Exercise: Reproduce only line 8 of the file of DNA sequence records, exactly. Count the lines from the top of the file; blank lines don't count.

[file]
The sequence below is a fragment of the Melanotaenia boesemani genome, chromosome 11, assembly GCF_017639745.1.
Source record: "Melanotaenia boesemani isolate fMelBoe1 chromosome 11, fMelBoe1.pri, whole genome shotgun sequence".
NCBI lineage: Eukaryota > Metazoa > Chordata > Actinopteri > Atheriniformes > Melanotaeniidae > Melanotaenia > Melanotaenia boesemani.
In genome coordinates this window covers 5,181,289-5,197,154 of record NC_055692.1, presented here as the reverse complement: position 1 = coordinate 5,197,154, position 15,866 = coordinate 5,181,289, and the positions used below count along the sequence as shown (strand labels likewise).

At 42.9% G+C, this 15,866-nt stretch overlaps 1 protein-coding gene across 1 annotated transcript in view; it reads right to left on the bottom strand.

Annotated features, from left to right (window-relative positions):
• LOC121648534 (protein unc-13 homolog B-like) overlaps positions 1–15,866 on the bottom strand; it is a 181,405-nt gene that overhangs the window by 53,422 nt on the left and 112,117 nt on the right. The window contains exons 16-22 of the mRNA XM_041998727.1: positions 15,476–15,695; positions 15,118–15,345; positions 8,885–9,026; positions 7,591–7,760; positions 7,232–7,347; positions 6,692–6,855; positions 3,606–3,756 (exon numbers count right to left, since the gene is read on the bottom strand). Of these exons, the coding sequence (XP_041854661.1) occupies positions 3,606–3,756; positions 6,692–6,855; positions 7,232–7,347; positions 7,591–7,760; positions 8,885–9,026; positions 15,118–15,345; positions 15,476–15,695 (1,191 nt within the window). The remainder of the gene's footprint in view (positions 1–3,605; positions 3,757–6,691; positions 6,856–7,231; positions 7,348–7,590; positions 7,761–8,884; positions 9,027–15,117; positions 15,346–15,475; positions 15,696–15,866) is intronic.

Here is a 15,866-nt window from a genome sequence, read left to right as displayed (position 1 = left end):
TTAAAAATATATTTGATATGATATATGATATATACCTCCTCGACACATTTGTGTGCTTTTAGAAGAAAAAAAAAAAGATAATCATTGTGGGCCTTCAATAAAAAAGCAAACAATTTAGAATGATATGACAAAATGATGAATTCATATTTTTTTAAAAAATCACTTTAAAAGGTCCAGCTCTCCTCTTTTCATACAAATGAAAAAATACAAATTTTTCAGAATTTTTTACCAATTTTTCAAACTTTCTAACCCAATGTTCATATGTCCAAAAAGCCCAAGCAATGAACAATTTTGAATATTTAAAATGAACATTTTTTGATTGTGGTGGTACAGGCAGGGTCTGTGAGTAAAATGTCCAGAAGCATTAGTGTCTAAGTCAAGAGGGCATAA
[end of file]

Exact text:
Here is a 15,866-nt window from a genome sequence, read left to right as displayed (position 1 = left end):